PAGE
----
Explore Our Gardens With the Help of a Guide
One-hour tours led by knowledgeable guides are also available for groups, with a focus either on the campus, the medicinal herb garden, the Sacred Seeds Ethnobotanical Trail, or a combination. Please be aware that tours involve a significant amount of walking.
Tour Details and Sign-up Information
- Tours are scheduled Monday through Friday, 10 a.m. to 2 p.m., from spring to fall and are based on availability of a guide. Tours are not available during holidays.
- A tour donation of $10 per person is suggested, payable in cash or check and made out to Bastyr University. Tour donations support garden improvements and upkeep.
- Tours should be scheduled at least one month in advance.
- Minimum number of guided tour guests is 10, maximum is 25.
- Visitor parking is available by visitor's permit; carpooling is advised. Buses and large vans require special parking arrangements.
- For more information, call (425) 602-3435.
Experience the Bastyr Gardens
The Bastyr University Medicinal Herb Garden plays a central role in the education of our students. Botanical medicine students study and cultivate a variety of medicinal plants throughout their life cycle. Many of these plants are harvested at their seasonal peak for creating medicinal tinctures and salves. Nutrition classes use the cultivated culinary herbs and organic vegetables in the University's whole-food kitchen lab.
The garden is designed, cultivated and managed by students and volunteers under the guidance of the garden manager and assistant garden manager with a combined total over 30 years of experience.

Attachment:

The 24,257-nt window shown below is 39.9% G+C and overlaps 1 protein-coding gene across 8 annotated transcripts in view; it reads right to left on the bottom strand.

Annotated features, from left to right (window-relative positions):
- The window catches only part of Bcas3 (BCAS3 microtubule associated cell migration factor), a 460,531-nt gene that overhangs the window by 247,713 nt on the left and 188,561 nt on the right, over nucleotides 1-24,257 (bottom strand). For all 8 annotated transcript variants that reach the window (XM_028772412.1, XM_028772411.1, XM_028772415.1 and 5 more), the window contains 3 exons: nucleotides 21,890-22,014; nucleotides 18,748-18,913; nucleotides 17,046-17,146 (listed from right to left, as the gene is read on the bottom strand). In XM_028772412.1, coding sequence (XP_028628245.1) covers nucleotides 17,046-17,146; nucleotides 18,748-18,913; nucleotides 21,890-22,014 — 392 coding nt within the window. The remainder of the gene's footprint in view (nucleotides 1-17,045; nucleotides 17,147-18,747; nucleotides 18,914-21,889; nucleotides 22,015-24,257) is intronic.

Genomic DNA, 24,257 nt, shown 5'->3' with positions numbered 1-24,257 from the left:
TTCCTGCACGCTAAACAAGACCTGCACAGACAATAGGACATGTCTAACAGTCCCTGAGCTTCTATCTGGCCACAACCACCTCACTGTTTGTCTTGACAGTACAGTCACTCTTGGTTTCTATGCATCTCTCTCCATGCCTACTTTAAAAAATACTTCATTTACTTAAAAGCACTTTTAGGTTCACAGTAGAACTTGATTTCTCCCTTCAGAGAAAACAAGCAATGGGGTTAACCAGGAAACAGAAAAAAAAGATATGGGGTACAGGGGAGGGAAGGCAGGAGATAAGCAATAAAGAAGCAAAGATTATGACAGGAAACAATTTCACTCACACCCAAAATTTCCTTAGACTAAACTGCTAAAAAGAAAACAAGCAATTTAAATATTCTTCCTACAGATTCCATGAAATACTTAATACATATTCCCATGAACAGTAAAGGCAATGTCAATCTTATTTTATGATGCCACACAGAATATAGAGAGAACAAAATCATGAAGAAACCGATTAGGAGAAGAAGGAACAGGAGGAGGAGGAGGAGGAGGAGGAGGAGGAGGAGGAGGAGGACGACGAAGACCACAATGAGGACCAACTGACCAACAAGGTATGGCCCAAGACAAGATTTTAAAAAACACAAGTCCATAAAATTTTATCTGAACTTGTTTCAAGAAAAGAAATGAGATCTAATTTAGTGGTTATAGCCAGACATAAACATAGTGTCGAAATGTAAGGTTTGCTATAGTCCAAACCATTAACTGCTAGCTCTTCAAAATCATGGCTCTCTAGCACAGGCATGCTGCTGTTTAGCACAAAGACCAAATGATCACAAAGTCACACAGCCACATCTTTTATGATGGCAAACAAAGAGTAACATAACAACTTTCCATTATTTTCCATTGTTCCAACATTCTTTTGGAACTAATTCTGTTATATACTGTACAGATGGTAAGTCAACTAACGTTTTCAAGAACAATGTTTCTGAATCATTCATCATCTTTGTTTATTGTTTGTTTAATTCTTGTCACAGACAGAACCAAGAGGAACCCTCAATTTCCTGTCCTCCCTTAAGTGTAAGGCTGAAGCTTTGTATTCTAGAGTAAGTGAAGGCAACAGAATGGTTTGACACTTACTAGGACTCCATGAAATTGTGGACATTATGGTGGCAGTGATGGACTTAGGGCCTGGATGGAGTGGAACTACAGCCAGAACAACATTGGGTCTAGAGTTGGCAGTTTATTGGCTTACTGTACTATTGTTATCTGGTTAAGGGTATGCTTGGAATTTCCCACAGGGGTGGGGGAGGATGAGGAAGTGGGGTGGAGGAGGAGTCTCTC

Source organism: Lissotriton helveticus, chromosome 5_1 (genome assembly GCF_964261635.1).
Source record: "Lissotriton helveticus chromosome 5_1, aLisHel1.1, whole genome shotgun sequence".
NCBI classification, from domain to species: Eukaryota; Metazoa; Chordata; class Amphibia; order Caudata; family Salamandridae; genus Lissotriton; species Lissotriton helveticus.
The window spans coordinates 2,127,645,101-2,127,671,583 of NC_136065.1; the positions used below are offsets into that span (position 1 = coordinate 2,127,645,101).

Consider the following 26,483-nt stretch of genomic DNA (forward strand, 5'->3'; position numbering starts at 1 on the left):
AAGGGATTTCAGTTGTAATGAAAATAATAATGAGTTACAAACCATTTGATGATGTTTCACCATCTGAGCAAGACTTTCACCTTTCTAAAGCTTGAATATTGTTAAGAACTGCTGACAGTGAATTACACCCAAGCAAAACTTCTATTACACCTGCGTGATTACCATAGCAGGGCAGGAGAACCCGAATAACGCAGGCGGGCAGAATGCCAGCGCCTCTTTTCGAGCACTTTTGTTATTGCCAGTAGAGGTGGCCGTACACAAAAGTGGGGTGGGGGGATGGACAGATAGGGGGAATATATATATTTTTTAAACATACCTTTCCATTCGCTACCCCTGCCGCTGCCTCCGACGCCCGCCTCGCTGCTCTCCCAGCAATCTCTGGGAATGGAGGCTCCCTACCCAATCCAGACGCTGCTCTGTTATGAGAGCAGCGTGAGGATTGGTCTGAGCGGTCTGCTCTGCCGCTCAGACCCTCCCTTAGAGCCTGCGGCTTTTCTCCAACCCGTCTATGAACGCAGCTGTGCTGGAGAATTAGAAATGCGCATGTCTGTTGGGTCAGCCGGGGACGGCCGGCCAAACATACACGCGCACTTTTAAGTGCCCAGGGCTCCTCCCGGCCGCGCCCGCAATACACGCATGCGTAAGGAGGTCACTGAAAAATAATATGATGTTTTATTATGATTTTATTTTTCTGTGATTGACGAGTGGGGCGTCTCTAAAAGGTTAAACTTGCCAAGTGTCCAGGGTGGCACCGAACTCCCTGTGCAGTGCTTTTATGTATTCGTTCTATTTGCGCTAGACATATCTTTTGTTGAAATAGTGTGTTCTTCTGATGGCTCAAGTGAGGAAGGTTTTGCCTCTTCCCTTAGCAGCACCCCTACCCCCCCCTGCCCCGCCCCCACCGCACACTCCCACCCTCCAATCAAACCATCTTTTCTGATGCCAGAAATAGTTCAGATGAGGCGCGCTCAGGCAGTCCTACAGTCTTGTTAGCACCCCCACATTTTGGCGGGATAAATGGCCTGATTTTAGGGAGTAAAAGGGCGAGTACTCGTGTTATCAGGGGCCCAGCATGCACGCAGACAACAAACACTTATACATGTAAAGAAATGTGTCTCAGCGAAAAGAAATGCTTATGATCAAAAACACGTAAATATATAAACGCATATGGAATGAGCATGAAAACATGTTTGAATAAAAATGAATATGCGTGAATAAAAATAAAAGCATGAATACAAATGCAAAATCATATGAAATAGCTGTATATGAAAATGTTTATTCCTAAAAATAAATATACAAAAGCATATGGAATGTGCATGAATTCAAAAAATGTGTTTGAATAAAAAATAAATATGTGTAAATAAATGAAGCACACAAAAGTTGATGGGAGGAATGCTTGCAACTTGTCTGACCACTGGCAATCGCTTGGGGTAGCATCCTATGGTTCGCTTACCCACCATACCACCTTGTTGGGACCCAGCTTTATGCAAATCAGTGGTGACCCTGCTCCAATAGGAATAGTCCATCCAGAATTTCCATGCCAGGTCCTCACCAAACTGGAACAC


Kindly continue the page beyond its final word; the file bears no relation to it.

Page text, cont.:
Tour the Sacred Seeds Ethnobotanical Trail
In spring 2012, Bastyr University began developing the Sacred Seeds Ethnobotanical Trail, part of an international project that aims to help communities stay connected to native plants. The living “classroom” will be used to teach visitors about identification, seed saving and cultivation of native plants. It also will preserve ethnobotanical knowledge of how they have been used in the past for food, medicine and ceremonies.
The mile-long trail connects a series of native plant meadows and gardens to the nearby forest and wetland, advancing the University’s landscape as an educational resource for the entire community, including:
- Local native tribes of the Peoples of Cascadia
- K-12 faculty and students
- Horticultural societies
- Bicycle associations
- Other colleges and university student populations
- Garden clubs
- All Bastyr University visiting neighbors and friends
Make a donation that will help us finish building and maintain the trail.
To learn more, read our article “Bastyr Unveils ‘Seed Sanctuary’ and Native-Plant Trail Walk.”
Take a Self-Guided Garden Tour
Many public visitors enjoy the Bastyr Medicinal Herb Garden and the Sacred Seeds Ethnobotanical Trail, and both are always open to the public for self-guided tours.
In the herb garden, which is one of the main reasons some Bastyr students say they chose to study at Bastyr, you are welcome to view over 350 western and Chinese herbs. Please note: Some medicinal plants can be toxic, so we ask that you not touch or taste anything in the medicinal garden. Please respect these garden specimens, and keep children and pets from touching, tasting or disturbing the plants.
Bastyr students also have a special relationship with the Sacred Seeds Ethnobotanical Trail, which offers opportunities to learn about native plants and how they have been used throughout history.
Feel free to visit, browse and explore the Bastyr gardens on your own any time.
Walk Bastyr's Reflexology Foot Path
Adjacent to the garden is the Bastyr reflexology path, the first public reflexology path in North America. Based on wisdom from ancient Egypt, India and China, reflexology paths massage and stimulate acupressure points in the soles of the feet connected to various energy meridians of the body.
The pressure of stones under bare feet combines with gravity to provide a therapeutic exercise that stimulates health. Bastyr's 65-foot path features smooth native Northwest river rock artistically embedded in cement. A handrail provides stability and improves accessibility, particularly for older walkers.